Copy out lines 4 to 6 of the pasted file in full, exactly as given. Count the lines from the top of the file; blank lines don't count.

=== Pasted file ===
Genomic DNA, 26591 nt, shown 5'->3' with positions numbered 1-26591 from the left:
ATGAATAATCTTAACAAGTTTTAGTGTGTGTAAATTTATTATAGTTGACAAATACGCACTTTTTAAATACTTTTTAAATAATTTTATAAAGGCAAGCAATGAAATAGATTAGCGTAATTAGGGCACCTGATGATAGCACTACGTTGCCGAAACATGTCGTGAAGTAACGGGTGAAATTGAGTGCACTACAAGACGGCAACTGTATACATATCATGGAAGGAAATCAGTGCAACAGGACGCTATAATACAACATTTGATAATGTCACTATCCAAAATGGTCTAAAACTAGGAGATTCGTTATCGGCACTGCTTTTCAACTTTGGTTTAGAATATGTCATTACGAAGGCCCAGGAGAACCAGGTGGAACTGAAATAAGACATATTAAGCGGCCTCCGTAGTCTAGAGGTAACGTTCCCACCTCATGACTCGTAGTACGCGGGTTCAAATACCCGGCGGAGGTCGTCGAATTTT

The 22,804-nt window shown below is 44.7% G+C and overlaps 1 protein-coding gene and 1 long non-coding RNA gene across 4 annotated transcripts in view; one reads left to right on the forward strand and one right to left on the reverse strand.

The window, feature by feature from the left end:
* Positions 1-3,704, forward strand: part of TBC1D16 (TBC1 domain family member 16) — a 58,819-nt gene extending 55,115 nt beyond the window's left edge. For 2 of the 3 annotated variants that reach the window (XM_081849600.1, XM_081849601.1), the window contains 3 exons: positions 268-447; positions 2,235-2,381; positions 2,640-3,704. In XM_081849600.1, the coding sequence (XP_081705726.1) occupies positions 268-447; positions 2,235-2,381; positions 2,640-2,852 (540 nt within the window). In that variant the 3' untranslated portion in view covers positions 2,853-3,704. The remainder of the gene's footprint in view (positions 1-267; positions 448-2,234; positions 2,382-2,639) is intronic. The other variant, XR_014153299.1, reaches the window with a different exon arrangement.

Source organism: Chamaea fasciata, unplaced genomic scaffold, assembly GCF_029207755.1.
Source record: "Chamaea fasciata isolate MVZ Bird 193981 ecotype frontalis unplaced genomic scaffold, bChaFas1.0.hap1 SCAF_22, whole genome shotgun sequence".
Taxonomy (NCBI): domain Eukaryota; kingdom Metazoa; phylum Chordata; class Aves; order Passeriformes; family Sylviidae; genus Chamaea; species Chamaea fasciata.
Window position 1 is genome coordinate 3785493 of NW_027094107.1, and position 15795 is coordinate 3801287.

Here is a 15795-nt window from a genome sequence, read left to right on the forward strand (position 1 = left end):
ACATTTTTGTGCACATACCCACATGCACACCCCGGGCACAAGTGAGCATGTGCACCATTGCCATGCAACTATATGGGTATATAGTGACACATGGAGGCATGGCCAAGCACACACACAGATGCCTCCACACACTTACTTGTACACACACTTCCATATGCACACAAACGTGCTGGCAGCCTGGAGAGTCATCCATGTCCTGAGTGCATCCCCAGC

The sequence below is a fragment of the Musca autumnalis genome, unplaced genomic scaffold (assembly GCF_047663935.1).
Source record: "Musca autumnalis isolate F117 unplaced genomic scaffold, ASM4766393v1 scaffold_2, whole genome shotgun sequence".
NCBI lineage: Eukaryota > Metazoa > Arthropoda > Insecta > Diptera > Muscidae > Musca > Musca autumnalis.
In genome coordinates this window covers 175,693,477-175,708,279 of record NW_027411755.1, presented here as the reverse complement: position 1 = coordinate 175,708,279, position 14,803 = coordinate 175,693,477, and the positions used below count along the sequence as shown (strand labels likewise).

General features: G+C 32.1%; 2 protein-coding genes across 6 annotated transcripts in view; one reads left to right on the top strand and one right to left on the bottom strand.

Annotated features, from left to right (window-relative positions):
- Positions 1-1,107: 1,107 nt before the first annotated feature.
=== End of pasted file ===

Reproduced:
The window, feature by feature from the left end:
* Positions 1-3,704, forward strand: part of TBC1D16 (TBC1 domain family member 16) — a 58,819-nt gene extending 55,115 nt beyond the window's left edge. For 2 of the 3 annotated variants that reach the window (XM_081849600.1, XM_081849601.1), the window contains 3 exons: positions 268-447; positions 2,235-2,381; positions 2,640-3,704. In XM_081849600.1, the coding sequence (XP_081705726.1) occupies positions 268-447; positions 2,235-2,381; positions 2,640-2,852 (540 nt within the window). In that variant the 3' untranslated portion in view covers positions 2,853-3,704. The remainder of the gene's footprint in view (positions 1-267; positions 448-2,234; positions 2,382-2,639) is intronic. The other variant, XR_014153299.1, reaches the window with a different exon arrangement.

Source organism: Chamaea fasciata, unplaced genomic scaffold, assembly GCF_029207755.1.